Technology experts have been named among the 737 Australians recognised on the 2024 King’s Birthday Honours list.

Kate Smith-Miles, an applied mathematician known for her work on neural networks, data mining and intelligent systems, has been appointed an Officer of the Order of Australia (AO), the second-highest honour behind a Companion of the Order of Australia (AC).

Smith-Miles is a laureate professor of applied mathematics at the University of Melbourne, and a former president of the Australian Mathematical Society.

She was officially recognised “for distinguished service to tertiary education, to applied mathematical research, and as a role model and advocate for women in STEM”.

The Australian Academy of Science said Smith-Miles' work had involved “developing the mathematical methodology for stress-testing algorithms, providing a much-needed solution to the long-standing problem of algorithmic trust”.

Reacting to the honour, Smith-Miles wrote on LinkedIn: “I’m not sure if I will ever find out who nominated me or wrote reference letters supporting my appointment in today’s King’s Birthday Honours as Officer of the Order of Australia (AO) … but if you’re out there, please accept my thanks and gratitude.”

Thomas Maschmeyer, a professor of chemistry at the University of Sydney, was also appointed an Office of the Order of Australia (AO) for his “distinguished service to science as a researcher, innovator and educator, and business through pioneering commercial technologies”.

Maschmeyer was the founding director of the Australian Institute of Nanoscale Science and Technology, and received the Prime Minister’s Prize for Innovation in 2020 for research into technologies addressing climate change and resource limitations.

“He invented a new, efficient way to convert renewable and plastic waste inputs into their constituent chemical materials for reuse, contributing to overcoming the challenge of waste recycling,” the Australian Academy of Science said.

“Professor Maschmeyer has also reimagined zinc-bromide chemistry to develop a completely new solar energy battery technology, making renewable energy safer and cheaper.”

Recipient calls for greater 'digital inclusion'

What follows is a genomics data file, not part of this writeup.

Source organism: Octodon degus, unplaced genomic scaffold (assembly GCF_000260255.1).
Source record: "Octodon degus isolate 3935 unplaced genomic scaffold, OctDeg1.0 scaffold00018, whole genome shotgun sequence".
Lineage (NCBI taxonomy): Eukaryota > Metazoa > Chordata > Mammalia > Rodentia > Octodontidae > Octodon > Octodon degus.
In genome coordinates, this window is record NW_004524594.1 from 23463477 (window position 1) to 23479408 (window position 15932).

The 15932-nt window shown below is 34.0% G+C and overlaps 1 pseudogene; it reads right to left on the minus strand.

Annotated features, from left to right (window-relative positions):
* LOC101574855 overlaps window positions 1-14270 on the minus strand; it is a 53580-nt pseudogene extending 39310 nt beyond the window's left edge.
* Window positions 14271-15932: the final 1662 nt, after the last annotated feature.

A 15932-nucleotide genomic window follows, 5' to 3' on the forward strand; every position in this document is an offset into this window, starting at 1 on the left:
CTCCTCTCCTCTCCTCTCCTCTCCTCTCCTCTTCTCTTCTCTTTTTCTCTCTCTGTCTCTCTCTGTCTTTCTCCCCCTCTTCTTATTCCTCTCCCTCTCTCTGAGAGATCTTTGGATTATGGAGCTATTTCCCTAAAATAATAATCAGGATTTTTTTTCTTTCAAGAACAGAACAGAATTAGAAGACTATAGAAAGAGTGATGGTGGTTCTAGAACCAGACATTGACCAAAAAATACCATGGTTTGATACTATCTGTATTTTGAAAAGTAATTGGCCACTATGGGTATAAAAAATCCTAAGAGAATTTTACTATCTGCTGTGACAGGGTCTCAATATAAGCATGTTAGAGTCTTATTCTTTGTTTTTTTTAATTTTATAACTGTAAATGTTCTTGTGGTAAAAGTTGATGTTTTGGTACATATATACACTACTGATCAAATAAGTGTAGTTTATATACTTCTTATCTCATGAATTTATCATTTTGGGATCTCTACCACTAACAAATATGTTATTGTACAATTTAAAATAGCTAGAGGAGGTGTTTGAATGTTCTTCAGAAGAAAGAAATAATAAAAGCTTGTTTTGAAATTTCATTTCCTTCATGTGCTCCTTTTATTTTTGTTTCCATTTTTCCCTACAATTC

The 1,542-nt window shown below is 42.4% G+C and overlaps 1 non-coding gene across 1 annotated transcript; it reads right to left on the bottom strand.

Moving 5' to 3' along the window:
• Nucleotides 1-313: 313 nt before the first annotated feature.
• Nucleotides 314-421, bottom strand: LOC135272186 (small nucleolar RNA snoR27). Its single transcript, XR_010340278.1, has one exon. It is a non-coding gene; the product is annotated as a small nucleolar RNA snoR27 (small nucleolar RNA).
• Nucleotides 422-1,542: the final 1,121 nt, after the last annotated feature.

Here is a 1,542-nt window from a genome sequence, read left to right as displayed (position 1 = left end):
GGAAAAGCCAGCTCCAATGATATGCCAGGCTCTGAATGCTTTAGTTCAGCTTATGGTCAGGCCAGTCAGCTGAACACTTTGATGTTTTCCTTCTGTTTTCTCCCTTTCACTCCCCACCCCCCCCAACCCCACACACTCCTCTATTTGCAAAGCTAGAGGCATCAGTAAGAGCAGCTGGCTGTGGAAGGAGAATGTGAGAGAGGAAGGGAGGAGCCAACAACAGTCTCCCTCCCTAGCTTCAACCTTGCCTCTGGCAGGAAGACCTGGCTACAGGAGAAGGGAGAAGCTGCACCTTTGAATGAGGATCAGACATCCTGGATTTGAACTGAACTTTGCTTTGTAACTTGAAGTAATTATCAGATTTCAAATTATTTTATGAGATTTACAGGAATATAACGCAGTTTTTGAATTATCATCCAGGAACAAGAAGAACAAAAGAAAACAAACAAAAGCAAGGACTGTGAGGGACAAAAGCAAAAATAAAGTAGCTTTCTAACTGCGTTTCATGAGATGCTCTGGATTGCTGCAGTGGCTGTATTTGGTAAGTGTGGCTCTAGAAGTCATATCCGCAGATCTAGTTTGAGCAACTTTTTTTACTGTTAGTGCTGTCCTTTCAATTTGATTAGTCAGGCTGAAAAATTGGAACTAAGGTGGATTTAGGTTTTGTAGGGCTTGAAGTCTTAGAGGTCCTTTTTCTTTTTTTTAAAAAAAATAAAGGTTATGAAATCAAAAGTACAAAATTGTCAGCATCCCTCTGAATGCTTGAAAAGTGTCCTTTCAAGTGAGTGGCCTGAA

Peter Rossdeutscher, a board director and advisor in digital innovation and IT strategies, was appointed a Member of the Order of Australia (AM) "for significant service to business, to digital inclusion, and to the innovation and technology commercialisation sectors".

Rossdeutscher has worked with companies and startups involved in everything from space exploration to mining, robotics, and quantum and clean energy technologies.

He has also been an adjunct professor in physics and computing at The University of Western Australia since 2021, and worked towards promoting STEM for girls, increasing the presence of women and First Nations people in tech industries, and supporting rural and First Nations entrepreneurs.

In a statement to Information Age, Rossdeutscher said he was "deeply humbled" by his award, which he said highlighted "the importance of our collective work in building empowerment pathways through digital inclusion and entrepreneurship".

"Addressing the significant need for more technology skills in the jobs of most industries is crucial for our nation's future, underpinning economic growth and social inclusion in the digital age," he said.

"Despite rapid technological advancements, disparities persist in education, digital skills, connectivity, and access to opportunities.

"My focus is on leveraging education, digital tools, and entrepreneurship to uplift underrepresented groups, leading to generational change."

Ted Huber, the founder and chairman of Australian defence software and engineering company Acacia Systems, was appointed a member of the Order of Australia (AM) “for significant service to defence through science and technology development”.

"His most enduring legacy is the establishment of an Australian owned and controlled, world-leading high technology, sovereign defence industry capability,” Acacia Systems said in a statement.

James Mullins, Chief Technology Officer and founding researcher at immersive and virtual firefighting training provider Flaim, was also named a Member of the Order of Australia (AM) “for significant service to science, and to the community through an emergency response organisation”.

Volunteer and Army corporal honoured

Science educator Geoffrey Kaye, a volunteer in the CSIRO’s STEM Professionals in Schools program for more than five years, was awarded the Medal of the Order of Australia (OAM) for “service to education, particularly STEM”.

Kaye has presented STEM programs in schools on everything from robotics to programming and technology design, and was previously an account executive with specialist educational robotics supplier Compu.Ed.

The military awards section of the King’s Birthday Honours also saw Army Corporal Dylan Neumman awarded the Conspicuous Service Medal (CSM) for “meritorious achievement as the Information, Communication and Technology Administrator within the Weapons Technical Intelligence Platoon, 1st Intelligence Battalion”.

Last year's King's Birthday Honours saw more women received awards than men for the first time, including a range of women honoured for their contributions to ICT and STEM-related industries.

UPDATE 20/06/24:

Also awarded in the 2024 King's Birthday Honours was Ron Weber, an information systems and accounting expert who is currently an emeritus professor at the University of Queensland and Monash University.

Weber — a Fellow of the Australian Computer Society, the publisher of Information Age — was named a Member of the Order of Australia (AM) "for significant service to tertiary education, to accounting and information system development, and to professional associations".